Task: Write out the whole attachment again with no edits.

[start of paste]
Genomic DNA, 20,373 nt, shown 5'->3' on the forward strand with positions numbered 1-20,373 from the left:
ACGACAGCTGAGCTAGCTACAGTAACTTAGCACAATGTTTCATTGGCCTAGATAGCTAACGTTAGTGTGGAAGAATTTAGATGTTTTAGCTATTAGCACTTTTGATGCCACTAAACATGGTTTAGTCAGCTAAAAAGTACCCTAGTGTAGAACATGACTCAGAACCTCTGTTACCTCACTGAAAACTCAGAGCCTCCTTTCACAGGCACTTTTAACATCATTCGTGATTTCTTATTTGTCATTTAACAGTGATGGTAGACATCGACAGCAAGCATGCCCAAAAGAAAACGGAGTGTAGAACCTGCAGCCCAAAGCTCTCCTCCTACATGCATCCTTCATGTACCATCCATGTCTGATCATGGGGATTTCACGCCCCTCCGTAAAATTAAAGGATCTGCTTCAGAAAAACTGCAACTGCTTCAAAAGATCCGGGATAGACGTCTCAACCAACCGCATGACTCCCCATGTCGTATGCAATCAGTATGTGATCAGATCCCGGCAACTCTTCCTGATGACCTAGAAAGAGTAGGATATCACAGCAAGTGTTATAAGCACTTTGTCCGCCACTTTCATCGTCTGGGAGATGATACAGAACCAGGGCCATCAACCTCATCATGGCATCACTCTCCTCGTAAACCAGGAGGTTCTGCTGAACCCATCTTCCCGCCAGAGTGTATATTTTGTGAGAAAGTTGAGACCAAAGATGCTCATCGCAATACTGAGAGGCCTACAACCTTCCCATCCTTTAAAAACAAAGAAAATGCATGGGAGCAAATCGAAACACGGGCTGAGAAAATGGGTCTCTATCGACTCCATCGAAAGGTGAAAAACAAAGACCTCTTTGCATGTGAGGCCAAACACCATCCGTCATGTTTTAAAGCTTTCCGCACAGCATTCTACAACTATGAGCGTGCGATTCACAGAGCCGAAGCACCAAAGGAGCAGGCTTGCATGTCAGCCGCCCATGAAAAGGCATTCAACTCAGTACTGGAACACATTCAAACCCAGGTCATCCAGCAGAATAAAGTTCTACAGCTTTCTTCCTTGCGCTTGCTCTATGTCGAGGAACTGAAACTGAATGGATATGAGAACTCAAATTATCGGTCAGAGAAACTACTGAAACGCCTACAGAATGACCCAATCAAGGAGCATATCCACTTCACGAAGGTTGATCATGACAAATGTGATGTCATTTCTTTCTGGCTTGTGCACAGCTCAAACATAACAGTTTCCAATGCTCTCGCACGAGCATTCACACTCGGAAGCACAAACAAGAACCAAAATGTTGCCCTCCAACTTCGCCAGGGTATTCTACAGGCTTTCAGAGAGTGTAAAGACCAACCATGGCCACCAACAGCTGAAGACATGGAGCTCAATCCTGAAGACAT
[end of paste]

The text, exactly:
Genomic DNA, 20,373 nt, shown 5'->3' on the forward strand with positions numbered 1-20,373 from the left:
ACGACAGCTGAGCTAGCTACAGTAACTTAGCACAATGTTTCATTGGCCTAGATAGCTAACGTTAGTGTGGAAGAATTTAGATGTTTTAGCTATTAGCACTTTTGATGCCACTAAACATGGTTTAGTCAGCTAAAAAGTACCCTAGTGTAGAACATGACTCAGAACCTCTGTTACCTCACTGAAAACTCAGAGCCTCCTTTCACAGGCACTTTTAACATCATTCGTGATTTCTTATTTGTCATTTAACAGTGATGGTAGACATCGACAGCAAGCATGCCCAAAAGAAAACGGAGTGTAGAACCTGCAGCCCAAAGCTCTCCTCCTACATGCATCCTTCATGTACCATCCATGTCTGATCATGGGGATTTCACGCCCCTCCGTAAAATTAAAGGATCTGCTTCAGAAAAACTGCAACTGCTTCAAAAGATCCGGGATAGACGTCTCAACCAACCGCATGACTCCCCATGTCGTATGCAATCAGTATGTGATCAGATCCCGGCAACTCTTCCTGATGACCTAGAAAGAGTAGGATATCACAGCAAGTGTTATAAGCACTTTGTCCGCCACTTTCATCGTCTGGGAGATGATACAGAACCAGGGCCATCAACCTCATCATGGCATCACTCTCCTCGTAAACCAGGAGGTTCTGCTGAACCCATCTTCCCGCCAGAGTGTATATTTTGTGAGAAAGTTGAGACCAAAGATGCTCATCGCAATACTGAGAGGCCTACAACCTTCCCATCCTTTAAAAACAAAGAAAATGCATGGGAGCAAATCGAAACACGGGCTGAGAAAATGGGTCTCTATCGACTCCATCGAAAGGTGAAAAACAAAGACCTCTTTGCATGTGAGGCCAAACACCATCCGTCATGTTTTAAAGCTTTCCGCACAGCATTCTACAACTATGAGCGTGCGATTCACAGAGCCGAAGCACCAAAGGAGCAGGCTTGCATGTCAGCCGCCCATGAAAAGGCATTCAACTCAGTACTGGAACACATTCAAACCCAGGTCATCCAGCAGAATAAAGTTCTACAGCTTTCTTCCTTGCGCTTGCTCTATGTCGAGGAACTGAAACTGAATGGATATGAGAACTCAAATTATCGGTCAGAGAAACTACTGAAACGCCTACAGAATGACCCAATCAAGGAGCATATCCACTTCACGAAGGTTGATCATGACAAATGTGATGTCATTTCTTTCTGGCTTGTGCACAGCTCAAACATAACAGTTTCCAATGCTCTCGCACGAGCATTCACACTCGGAAGCACAAACAAGAACCAAAATGTTGCCCTCCAACTTCGCCAGGGTATTCTACAGGCTTTCAGAGAGTGTAAAGACCAACCATGGCCACCAACAGCTGAAGACATGGAGCTCAATCCTGAAGACAT